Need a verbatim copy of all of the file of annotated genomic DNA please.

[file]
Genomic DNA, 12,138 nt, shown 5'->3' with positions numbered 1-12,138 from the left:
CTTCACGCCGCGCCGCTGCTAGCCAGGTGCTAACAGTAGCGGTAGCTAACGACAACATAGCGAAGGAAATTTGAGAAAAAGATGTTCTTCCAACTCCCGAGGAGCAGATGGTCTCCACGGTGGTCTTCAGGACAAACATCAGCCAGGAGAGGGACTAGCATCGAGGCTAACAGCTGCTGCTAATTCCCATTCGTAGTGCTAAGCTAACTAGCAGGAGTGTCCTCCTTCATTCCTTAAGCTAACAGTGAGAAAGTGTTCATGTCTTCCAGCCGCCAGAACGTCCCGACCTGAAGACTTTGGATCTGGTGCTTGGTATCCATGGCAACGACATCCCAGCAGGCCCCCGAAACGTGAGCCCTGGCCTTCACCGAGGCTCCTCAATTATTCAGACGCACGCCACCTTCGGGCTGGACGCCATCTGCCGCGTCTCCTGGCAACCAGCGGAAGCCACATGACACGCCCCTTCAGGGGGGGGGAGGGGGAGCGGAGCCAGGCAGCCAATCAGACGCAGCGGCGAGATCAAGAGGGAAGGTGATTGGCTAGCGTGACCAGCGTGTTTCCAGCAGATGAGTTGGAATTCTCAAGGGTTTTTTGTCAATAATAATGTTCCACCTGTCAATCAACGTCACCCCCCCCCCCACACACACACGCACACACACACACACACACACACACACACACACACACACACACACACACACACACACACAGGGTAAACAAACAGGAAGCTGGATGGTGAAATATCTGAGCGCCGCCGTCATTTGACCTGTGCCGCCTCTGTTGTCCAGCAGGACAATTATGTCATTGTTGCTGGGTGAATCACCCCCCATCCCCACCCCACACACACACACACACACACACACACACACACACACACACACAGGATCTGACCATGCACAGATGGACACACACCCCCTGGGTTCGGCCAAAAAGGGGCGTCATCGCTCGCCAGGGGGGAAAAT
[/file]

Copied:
Genomic DNA, 12,138 nt, shown 5'->3' with positions numbered 1-12,138 from the left:
CTTCACGCCGCGCCGCTGCTAGCCAGGTGCTAACAGTAGCGGTAGCTAACGACAACATAGCGAAGGAAATTTGAGAAAAAGATGTTCTTCCAACTCCCGAGGAGCAGATGGTCTCCACGGTGGTCTTCAGGACAAACATCAGCCAGGAGAGGGACTAGCATCGAGGCTAACAGCTGCTGCTAATTCCCATTCGTAGTGCTAAGCTAACTAGCAGGAGTGTCCTCCTTCATTCCTTAAGCTAACAGTGAGAAAGTGTTCATGTCTTCCAGCCGCCAGAACGTCCCGACCTGAAGACTTTGGATCTGGTGCTTGGTATCCATGGCAACGACATCCCAGCAGGCCCCCGAAACGTGAGCCCTGGCCTTCACCGAGGCTCCTCAATTATTCAGACGCACGCCACCTTCGGGCTGGACGCCATCTGCCGCGTCTCCTGGCAACCAGCGGAAGCCACATGACACGCCCCTTCAGGGGGGGGGAGGGGGAGCGGAGCCAGGCAGCCAATCAGACGCAGCGGCGAGATCAAGAGGGAAGGTGATTGGCTAGCGTGACCAGCGTGTTTCCAGCAGATGAGTTGGAATTCTCAAGGGTTTTTTGTCAATAATAATGTTCCACCTGTCAATCAACGTCACCCCCCCCCCCACACACACACGCACACACACACACACACACACACACACACACACACACACACACACACACACACACACACAGGGTAAACAAACAGGAAGCTGGATGGTGAAATATCTGAGCGCCGCCGTCATTTGACCTGTGCCGCCTCTGTTGTCCAGCAGGACAATTATGTCATTGTTGCTGGGTGAATCACCCCCCATCCCCACCCCACACACACACACACACACACACACACACACACACACACACACAGGATCTGACCATGCACAGATGGACACACACCCCCTGGGTTCGGCCAAAAAGGGGCGTCATCGCTCGCCAGGGGGGAAAAT